Join us on Thursday, February 16 at 7pm PT when Tawanda Mulalu celebrates his debut collection, Please make me pretty, I don't want to die, with Ritchie Hofmann and Amy Shimshon-Santo at 9th Ave!
Masks Encouraged for In-Person Attendance
Or watch online at the link below
Praise for Please make me pretty, I don't want to die
"I am moved by the cool, wounded clarity of Tawanda Mulalu’s poems, and startled by their flashes of stark, irrefutable knowing. Please make me pretty, I don’t want to die is an elegy, an aria, a prayer for bodies—and a nation—and a planet—on some dire cusp."—Tracy K. Smith, 22nd Poet Laureate of the United States
"Tawanda Mulalu's first book is an energetic and energizing assemblage of restlessly shifting modes, juggling forms and shuffling styles. The linguistic playfulness that animates his poems conceals neither their serious intent nor their underlying melancholy."---Troy Jollimore, Washington Post
"Incredible. . . .A stunningly good book of poems."---Elisa Gabbert, New York Times
About Please make me pretty, I don't want to die
The debut collection of an exciting new voice in poetry.
Please make me pretty, I don’t want to die explores tactility, sound, sensuality, and intimacy. Set across the four seasons of a year, these fresh and original poems by Tawanda Mulalu combine an inviting confessional voice and offbeat imagery, and offer an appealing mixture of seriousness and humor.
The speaker of these poems probes romantic and interracial intimacy, the strangeness and difficulty of his experiences as a diasporic Black African in White America, his time working as a teacher’s assistant in a third-grade classroom, and his ambivalent admiration for canonical poets who have influenced him, especially Sylvia Plath. Juxtaposing traditional forms such as sonnets and elegies with less orthodox interjections, such as prose-poem “prayers” and other meditations, the collection presents a poetic world both familiar and jarring—one in which history, the body, and poetry can collide in a single surprising turn of image: “The stars also suffer. Immense and dead, their gasses burn / distant like castanets of antebellum teeth. My open window / a synecdoche of country.”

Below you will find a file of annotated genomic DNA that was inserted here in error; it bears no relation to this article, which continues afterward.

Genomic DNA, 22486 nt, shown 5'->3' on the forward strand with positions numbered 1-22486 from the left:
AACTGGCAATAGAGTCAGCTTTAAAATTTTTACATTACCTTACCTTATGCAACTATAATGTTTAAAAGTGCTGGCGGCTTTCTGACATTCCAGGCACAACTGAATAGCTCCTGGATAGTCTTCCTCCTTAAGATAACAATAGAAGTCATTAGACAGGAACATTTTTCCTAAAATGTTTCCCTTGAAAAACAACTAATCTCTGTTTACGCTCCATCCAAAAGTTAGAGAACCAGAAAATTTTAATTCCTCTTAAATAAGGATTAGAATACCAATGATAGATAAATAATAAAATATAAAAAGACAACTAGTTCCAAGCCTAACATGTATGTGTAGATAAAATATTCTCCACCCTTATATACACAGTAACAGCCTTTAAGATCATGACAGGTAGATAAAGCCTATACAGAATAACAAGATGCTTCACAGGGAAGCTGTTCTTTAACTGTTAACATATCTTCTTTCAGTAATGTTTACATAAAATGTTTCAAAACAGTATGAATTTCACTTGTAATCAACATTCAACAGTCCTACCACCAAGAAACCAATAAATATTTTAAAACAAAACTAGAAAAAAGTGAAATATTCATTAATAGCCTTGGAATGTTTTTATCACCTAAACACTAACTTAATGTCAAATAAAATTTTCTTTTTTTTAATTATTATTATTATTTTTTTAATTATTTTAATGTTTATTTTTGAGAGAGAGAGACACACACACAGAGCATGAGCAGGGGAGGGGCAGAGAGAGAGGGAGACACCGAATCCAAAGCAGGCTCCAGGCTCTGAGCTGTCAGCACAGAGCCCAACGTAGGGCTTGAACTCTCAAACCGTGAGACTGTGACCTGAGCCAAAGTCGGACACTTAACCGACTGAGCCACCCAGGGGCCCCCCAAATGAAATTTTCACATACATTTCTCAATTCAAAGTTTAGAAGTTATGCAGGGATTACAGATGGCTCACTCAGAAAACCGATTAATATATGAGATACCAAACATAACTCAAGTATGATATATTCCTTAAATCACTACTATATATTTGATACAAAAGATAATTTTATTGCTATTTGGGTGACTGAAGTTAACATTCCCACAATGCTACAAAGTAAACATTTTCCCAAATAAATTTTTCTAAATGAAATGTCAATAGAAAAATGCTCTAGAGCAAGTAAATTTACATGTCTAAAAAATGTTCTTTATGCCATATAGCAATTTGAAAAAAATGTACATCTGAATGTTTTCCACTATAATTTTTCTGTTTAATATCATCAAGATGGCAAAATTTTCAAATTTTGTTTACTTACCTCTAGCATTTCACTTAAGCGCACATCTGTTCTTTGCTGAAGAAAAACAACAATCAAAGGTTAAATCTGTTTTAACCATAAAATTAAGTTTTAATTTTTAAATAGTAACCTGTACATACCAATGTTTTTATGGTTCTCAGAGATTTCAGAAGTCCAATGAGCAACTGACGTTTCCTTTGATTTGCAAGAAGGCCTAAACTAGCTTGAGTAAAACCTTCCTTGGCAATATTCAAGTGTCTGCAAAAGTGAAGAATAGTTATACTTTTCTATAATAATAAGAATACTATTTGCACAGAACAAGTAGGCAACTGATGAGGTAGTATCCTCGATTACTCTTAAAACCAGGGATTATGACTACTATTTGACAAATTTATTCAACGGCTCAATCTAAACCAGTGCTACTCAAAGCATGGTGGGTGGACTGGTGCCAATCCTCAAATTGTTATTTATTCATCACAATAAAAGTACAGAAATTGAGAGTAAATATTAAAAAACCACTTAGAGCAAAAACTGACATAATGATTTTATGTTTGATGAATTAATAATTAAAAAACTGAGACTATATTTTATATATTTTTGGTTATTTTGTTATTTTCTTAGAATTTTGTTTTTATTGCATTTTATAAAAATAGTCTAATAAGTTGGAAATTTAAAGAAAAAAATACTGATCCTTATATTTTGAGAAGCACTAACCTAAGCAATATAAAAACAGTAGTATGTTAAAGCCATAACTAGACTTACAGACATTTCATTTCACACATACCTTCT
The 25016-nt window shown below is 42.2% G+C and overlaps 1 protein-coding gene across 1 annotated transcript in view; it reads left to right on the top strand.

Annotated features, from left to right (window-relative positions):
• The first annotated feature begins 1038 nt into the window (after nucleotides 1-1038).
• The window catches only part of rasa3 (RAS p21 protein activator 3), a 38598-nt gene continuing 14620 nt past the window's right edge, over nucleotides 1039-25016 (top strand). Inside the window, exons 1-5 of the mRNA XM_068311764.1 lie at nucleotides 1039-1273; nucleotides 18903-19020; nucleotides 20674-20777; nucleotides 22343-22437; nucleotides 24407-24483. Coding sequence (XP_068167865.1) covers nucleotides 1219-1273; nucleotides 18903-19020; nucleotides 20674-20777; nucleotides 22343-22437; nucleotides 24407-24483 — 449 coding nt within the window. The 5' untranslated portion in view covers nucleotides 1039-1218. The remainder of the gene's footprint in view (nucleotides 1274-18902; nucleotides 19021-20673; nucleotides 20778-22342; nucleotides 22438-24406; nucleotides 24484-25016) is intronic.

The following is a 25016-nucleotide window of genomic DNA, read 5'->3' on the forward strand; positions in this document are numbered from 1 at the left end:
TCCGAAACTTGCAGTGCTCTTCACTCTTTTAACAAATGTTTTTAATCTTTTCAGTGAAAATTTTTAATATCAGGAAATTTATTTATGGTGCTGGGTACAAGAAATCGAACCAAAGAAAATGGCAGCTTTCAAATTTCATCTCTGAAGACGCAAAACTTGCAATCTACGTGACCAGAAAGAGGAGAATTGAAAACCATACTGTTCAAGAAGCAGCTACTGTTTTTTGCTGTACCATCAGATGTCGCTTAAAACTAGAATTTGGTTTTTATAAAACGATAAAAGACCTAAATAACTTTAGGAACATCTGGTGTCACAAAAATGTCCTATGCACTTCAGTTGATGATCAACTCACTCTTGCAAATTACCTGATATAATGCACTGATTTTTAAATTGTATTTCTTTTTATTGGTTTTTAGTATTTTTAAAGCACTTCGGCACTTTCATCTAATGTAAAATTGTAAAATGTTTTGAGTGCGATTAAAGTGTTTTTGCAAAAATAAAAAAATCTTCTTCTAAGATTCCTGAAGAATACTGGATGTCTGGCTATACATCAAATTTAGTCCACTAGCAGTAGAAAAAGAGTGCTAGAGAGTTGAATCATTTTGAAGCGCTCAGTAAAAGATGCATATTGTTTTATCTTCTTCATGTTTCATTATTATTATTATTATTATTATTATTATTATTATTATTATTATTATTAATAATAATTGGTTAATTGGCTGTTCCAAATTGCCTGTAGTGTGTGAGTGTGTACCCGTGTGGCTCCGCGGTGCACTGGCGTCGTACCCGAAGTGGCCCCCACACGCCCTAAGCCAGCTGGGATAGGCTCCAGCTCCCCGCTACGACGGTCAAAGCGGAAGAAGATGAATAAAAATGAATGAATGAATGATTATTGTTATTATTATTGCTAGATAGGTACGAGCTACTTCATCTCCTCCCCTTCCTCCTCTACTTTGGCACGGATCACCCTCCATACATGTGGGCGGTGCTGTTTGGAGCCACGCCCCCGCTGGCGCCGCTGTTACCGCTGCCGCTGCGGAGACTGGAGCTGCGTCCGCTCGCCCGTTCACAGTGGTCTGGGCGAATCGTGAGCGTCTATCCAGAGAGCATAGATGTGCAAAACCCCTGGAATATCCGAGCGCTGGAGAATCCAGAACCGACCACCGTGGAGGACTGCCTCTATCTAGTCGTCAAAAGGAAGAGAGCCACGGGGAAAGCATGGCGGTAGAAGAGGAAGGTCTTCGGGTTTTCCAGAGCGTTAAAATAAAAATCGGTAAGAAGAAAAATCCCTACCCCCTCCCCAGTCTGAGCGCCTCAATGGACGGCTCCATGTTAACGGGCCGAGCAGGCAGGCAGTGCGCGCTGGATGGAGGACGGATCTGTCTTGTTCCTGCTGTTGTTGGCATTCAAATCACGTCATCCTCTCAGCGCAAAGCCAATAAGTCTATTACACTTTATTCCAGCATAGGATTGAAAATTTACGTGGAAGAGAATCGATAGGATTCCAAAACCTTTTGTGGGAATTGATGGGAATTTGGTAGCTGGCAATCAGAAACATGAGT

About Tawanda Mulalu
Tawanda Mulalu was born in Gaborone, Botswana, in 1997. He is the author of the chapbook Nearness, and his poems have appeared in many publications, including the Paris Review, Brittle Paper, and Lolwe. He lives in New York City.
About Richie Hofmann
Richie Hofmann is the author of Second Empire (2015), and his poetry has appeared recently in The New Yorker, The New York Review of Books, and The Yale Review. He teaches at Stanford University and lives in Chicago and San Francisco.
About Amy Shimshon-Santo
Dr. Amy Shimshon-Santo is a writer and educator who believes that creativity is a powerful tool for personal and social transformation. She is the author of Catastrophic Molting (Flowersong Press 2022), Even the Milky Way is Undocumented (Unsolicited Press 2020), and the limited edition chapbook Endless Bowls of Sky (Placeholder Press 2020). Amy has penned numerous peer-reviewed social science essays on themes of community and education in journals including GeoHumanities; Education, Citizenship, and Social Justice, Imagining America, SUNY Press, UC Press, and the Illinois Open Publishing Network. She has edited two books amplifying community voices: Et Al: New Voices in Arts Management with Genevieve Kaplan (Illinois Open Publishing Network, 2022) and Arts = Education (UC Press, 2010). Amy has been nominated for three Pushcart Prizes in poetry and creative nonfiction, a Rainbow Reads Award, an Emmy Award for Arts Education (Artbound/PBS So Cal), and was a finalist for the Nightboat Book Poetry Prize. She began her creative career in dance, performance, and capoeira, and continues to cross genres, disciplines, and geographies. Her teaching career has spanned research universities, community centers, K-12 schools, arts organizations, and spaces of incarceration.
The debut collection of an exciting new voice in poetryPlease make me pretty, I don't want to die explores tactility, sound, sensuality, and intimacy. Set across the four seasons of a year, these fresh and original poems by Tawanda Mulalu combine an inviting confessional voice and offbeat imagery, and offer an appealing mixture of seriousness and humor.
An erotic journal in poems, from a rising star in the American poetry scene, author of the highly acclaimed collection Second Empire.
Catastrophic Molting is the collective ritual of loss and regeneration experienced by sea elephants (Mirounga Angustirostris) along the California coast. While molting, the mirounga rest together on the shore, and fast to preserve their energy. Collective resting creates social protection during times when they are most vulnerable.